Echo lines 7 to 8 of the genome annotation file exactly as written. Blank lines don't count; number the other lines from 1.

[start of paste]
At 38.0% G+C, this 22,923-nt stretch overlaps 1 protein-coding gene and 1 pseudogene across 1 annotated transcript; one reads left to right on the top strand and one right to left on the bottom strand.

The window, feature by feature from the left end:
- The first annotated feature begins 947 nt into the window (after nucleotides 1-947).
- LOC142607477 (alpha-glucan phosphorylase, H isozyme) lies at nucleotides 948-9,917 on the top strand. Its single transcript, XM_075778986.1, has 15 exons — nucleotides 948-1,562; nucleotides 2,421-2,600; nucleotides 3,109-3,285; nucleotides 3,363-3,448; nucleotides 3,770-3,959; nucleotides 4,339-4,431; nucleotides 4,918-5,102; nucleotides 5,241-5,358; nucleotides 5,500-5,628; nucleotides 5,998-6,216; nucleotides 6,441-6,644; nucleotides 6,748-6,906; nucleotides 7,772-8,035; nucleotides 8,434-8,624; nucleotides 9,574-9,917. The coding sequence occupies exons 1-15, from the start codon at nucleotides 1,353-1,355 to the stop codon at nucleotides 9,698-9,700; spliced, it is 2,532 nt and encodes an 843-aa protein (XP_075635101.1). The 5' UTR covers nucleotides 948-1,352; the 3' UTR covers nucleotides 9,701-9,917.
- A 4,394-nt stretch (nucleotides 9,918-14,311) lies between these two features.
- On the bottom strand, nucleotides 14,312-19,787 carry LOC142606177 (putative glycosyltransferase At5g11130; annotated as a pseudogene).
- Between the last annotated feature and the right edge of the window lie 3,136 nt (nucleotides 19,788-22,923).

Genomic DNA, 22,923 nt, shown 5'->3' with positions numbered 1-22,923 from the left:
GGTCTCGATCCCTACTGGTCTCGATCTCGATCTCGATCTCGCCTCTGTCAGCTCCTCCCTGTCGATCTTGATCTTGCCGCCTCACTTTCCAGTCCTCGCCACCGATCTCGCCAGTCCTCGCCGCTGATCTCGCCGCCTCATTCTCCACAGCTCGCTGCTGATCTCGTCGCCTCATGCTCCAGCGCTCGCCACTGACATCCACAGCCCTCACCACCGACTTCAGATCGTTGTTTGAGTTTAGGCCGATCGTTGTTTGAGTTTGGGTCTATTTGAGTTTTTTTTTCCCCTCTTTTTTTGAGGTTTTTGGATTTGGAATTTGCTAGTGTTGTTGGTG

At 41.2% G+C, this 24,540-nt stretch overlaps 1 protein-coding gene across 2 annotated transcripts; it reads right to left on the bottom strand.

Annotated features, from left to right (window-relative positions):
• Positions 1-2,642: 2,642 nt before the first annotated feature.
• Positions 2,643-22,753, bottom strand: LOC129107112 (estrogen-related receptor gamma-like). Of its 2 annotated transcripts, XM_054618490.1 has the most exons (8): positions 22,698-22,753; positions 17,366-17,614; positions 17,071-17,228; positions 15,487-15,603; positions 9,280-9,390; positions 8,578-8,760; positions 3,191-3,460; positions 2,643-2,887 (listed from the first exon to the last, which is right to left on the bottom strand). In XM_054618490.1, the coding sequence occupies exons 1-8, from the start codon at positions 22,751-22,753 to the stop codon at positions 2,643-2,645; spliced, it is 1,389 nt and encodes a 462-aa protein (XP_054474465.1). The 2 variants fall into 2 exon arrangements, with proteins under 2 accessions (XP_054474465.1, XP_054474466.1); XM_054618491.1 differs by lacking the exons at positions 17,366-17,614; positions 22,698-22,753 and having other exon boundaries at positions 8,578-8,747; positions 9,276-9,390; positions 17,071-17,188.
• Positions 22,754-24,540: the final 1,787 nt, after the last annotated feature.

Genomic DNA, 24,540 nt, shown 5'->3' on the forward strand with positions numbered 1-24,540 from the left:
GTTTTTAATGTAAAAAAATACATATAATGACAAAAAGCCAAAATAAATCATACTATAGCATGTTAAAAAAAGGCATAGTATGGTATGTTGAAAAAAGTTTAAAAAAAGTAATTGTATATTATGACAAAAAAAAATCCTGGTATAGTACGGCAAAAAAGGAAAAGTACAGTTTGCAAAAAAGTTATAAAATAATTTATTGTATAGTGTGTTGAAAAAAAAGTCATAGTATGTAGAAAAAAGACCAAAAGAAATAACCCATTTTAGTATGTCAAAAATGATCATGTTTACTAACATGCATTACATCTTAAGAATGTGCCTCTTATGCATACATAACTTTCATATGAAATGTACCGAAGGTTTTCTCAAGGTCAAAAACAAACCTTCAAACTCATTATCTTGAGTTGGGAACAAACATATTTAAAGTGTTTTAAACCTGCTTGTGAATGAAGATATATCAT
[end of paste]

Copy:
- Between the last annotated feature and the right edge of the window lie 3,136 nt (nucleotides 19,788-22,923).

Genomic DNA, 22,923 nt, shown 5'->3' with positions numbered 1-22,923 from the left: